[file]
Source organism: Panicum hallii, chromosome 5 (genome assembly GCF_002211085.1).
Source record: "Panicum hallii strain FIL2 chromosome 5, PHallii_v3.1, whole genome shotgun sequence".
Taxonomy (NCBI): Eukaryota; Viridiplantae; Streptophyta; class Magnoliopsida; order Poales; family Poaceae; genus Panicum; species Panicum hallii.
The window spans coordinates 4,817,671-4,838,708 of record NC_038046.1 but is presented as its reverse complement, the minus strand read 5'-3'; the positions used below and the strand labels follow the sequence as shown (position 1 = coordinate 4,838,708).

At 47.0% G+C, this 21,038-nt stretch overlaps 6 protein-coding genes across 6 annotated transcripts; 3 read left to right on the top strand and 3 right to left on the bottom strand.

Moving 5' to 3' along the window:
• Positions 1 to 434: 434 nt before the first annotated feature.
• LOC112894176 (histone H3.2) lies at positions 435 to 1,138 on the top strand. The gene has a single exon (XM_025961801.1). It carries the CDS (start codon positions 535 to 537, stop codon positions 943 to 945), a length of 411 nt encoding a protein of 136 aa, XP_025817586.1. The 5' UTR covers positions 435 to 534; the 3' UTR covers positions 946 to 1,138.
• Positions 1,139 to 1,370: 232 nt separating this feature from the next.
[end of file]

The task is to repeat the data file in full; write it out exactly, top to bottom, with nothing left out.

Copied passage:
Source organism: Panicum hallii, chromosome 5 (genome assembly GCF_002211085.1).
Source record: "Panicum hallii strain FIL2 chromosome 5, PHallii_v3.1, whole genome shotgun sequence".
Taxonomy (NCBI): Eukaryota; Viridiplantae; Streptophyta; class Magnoliopsida; order Poales; family Poaceae; genus Panicum; species Panicum hallii.
The window spans coordinates 4,817,671-4,838,708 of record NC_038046.1 but is presented as its reverse complement, the minus strand read 5'-3'; the positions used below and the strand labels follow the sequence as shown (position 1 = coordinate 4,838,708).

At 47.0% G+C, this 21,038-nt stretch overlaps 6 protein-coding genes across 6 annotated transcripts; 3 read left to right on the top strand and 3 right to left on the bottom strand.

Moving 5' to 3' along the window:
• Positions 1 to 434: 434 nt before the first annotated feature.
• LOC112894176 (histone H3.2) lies at positions 435 to 1,138 on the top strand. The gene has a single exon (XM_025961801.1). It carries the CDS (start codon positions 535 to 537, stop codon positions 943 to 945), a length of 411 nt encoding a protein of 136 aa, XP_025817586.1. The 5' UTR covers positions 435 to 534; the 3' UTR covers positions 946 to 1,138.
• Positions 1,139 to 1,370: 232 nt separating this feature from the next.